26: Traumatic Dental Injuries

Chapter 26
Traumatic Dental Injuries

Traumatic dental injuries (TDI) are the most common of the oral and maxillofacial injuries. More or less all clinicians, general practitioners and specialists, meet such patients, either in the emergency phase or later as a consequence of the trauma. The prognosis for some TDI depends very much on correct early emergency management at the place of accident and at the clinic immediately after the accident. This chapter presents how to diagnose, classify, and treat TDI with emphasis on the emergency phase.

Epidemiology of Traumatic dental Injuries and Relation to Oral and Somatic Injuries

Oral injuries (dental, soft tissue, and bone) caused by trauma occur very frequently. They are most common during the first 12 years of life and are rare after the age of 30. In contrast, other bodily injuries are most frequently seen at ages 15–25 years and occur throughout life (Fig. 26.1).

Fig. 26.1  Incidence per 100 inhabitants per year for oral and non-oral injuries. Source: Eilert-Petersson, E., Andersson, L. and Sörensen, S. (1997) Traumatic oral vs non-oral injuries. An epidemiological study during one year in a Swedish county. Swedish Dental Journal, 21, 55–68.

Of all patients presenting with oral injuries, TDI is the most common oral injury (92%), followed by orofacial soft tissue injuries (28%); whereas fractures of the maxillofacial bones are relatively rare and seen in only 6% of such patients. The annual incidence of TDI is 1–2% of the population. The prevalence is high and every fourth boy and every fifth girl will have already sustained dental injuries by the age of 14. One in five children has sustained a TDI to the permanent teeth before leaving school and one in four adults has evidence of TDI. Due to the high number of injured individuals and often complex treatment, TDI are associated with high costs for society and the individual.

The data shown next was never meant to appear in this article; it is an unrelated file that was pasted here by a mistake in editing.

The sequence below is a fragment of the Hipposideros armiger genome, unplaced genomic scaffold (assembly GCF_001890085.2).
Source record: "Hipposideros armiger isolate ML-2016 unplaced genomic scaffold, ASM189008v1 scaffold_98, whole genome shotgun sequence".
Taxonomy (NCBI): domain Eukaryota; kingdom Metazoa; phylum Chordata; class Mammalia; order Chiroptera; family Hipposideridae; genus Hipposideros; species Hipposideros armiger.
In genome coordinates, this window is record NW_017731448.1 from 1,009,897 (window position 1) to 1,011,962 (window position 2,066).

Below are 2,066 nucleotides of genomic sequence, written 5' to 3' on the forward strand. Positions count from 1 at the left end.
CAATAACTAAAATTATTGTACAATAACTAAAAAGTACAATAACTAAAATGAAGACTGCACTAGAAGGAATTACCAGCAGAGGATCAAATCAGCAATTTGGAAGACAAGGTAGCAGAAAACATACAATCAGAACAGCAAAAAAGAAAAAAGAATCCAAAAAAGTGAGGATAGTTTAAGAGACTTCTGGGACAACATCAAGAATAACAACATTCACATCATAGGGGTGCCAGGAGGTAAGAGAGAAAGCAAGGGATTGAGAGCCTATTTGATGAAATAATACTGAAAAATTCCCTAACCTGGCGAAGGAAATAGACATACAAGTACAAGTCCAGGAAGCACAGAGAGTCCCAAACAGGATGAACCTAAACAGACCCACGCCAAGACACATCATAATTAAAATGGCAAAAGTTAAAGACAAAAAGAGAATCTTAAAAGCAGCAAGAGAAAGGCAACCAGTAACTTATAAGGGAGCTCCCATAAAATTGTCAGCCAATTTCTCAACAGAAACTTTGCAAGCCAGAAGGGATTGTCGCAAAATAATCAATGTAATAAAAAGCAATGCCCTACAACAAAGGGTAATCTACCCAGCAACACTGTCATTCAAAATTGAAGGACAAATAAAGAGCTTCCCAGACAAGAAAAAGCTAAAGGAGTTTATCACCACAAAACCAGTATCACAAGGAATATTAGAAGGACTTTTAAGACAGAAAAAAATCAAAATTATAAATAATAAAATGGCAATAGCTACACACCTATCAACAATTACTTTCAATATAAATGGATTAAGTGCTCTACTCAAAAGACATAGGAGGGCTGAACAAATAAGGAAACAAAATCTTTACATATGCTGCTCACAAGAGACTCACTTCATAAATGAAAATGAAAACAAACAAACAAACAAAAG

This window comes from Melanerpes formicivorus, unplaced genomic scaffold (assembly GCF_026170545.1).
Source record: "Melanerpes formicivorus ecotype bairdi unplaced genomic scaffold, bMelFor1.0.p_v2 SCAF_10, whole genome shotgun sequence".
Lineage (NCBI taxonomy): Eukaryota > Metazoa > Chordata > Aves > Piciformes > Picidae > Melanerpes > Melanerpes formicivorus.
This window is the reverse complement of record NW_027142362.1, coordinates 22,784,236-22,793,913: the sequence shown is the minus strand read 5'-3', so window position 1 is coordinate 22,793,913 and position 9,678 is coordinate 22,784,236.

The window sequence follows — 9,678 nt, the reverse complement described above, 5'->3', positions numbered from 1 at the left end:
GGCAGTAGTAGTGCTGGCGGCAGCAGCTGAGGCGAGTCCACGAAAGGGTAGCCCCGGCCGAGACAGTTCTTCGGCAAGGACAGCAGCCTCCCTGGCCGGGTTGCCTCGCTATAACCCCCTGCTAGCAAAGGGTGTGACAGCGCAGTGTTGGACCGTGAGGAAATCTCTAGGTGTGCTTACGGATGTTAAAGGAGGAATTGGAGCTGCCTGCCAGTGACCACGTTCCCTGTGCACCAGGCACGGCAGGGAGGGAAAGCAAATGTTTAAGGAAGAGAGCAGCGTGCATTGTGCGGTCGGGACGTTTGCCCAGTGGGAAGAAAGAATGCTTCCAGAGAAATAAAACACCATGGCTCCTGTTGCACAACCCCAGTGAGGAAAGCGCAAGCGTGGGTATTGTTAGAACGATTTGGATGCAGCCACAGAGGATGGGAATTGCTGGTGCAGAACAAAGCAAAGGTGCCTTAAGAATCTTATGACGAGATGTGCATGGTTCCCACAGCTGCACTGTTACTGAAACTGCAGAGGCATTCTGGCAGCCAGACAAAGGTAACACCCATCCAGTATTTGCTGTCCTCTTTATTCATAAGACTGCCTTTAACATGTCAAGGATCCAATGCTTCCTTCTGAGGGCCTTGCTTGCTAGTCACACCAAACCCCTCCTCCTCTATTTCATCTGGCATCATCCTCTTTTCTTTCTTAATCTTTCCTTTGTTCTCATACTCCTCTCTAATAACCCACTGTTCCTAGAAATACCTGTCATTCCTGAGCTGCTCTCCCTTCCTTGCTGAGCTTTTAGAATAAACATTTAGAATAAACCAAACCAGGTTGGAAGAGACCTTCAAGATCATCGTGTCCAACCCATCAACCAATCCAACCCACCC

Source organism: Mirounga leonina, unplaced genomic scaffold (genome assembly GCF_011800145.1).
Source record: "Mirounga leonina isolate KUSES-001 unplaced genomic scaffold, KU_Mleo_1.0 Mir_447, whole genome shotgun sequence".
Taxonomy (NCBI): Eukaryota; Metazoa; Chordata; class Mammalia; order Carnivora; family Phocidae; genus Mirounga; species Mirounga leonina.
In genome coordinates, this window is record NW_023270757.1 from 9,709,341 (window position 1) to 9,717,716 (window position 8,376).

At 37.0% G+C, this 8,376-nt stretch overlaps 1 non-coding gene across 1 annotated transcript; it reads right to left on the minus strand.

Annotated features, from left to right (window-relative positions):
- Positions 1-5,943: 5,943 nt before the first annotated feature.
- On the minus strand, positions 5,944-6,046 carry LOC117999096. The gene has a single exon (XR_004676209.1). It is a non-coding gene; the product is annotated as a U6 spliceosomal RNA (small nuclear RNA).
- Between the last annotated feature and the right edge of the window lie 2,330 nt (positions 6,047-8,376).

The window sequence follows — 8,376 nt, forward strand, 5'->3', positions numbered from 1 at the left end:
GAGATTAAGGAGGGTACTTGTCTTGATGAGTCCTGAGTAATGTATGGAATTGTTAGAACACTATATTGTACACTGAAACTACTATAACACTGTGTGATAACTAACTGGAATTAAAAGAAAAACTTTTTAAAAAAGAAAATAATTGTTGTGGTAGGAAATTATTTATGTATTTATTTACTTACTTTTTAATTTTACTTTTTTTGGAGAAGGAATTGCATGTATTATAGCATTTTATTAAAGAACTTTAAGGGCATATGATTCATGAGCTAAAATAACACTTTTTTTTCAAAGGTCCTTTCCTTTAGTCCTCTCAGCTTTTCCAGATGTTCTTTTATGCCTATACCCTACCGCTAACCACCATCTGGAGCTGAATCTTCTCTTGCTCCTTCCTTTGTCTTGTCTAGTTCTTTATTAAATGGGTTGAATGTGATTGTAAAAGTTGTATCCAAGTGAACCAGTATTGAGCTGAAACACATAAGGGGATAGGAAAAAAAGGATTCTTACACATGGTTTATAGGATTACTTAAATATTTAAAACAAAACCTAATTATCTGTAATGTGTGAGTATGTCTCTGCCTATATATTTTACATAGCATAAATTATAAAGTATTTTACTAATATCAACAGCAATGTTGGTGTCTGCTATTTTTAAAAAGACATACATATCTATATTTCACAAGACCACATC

The prognosis of treatment for some dental injuries, and especially for avulsed teeth, depends very much on early and correct management at the place of the accident and during emergency treatment at the clinic.

Examination and Diagnosis of Dental Injuries

History taking is important with regard to when, where, and how the injury occurred, as well as to the patient’s general health and possible medication. Be alert to other injuries and symptoms indicating more serious injuries. It is also of value to ask what has been done before the patient reached the clinic, such as any treatment carried out elsewhere and how avulsed teeth have been stored.

A brief summary is given here of the important issues for emergency examination and for TDI. For an overview of evaluation of patients with more severe maxillofacial injuries, see Chapter 27. As for oral and maxillofacial injuries, it is important to examine and treat TDI in a systematic way. “Examine from the outside towards the inside and treat from the inside towards the outside” is a helpful principle for a systematic approach for examining oral injuries. Suturing of lips should ideally be carried out after intraoral emergency examination and emergency treatment has been performed, otherwise it may be difficult to enter the oral cavity once edema has started to develop.

The possibility of inhaling or swallowing teeth at the time of injury should always be considered when teeth, parts of the teeth, or prosthetic appliances are missing. This is especially important in the unconscious patient; if there is reason to suspect inhalation or swallowing of a tooth or dental appliance, it is important that radiographs of the chest and the abdomen are considered. Inhalation of foreign bodies is normally associated with symptoms such as coughing but may also occur in a conscious patient without producing symptoms.

Examination of crowns of teeth should be carried out in order to look for presence and extent of fractures and pulp exposures. Crown–root fractures in the molar and premolar regions should be expected when there has been an indirect trauma such as a blow to the chin. Crown–root fractures in one quadrant are very often accompanied by similar fractures on the same side of the opposing jaw. For this reason it is therefore necessary to examine occlusal fissures of all molars and premolars to detect possible fractures (Fig. 26.2).

Fig. 26.2  Induced dental trauma. (a) Impact was transferred via the chin to the dental arches. (b) Crown–root fractures were inflicted in both right premolars by the forceful occlusion. From Andreasen et al. 2007.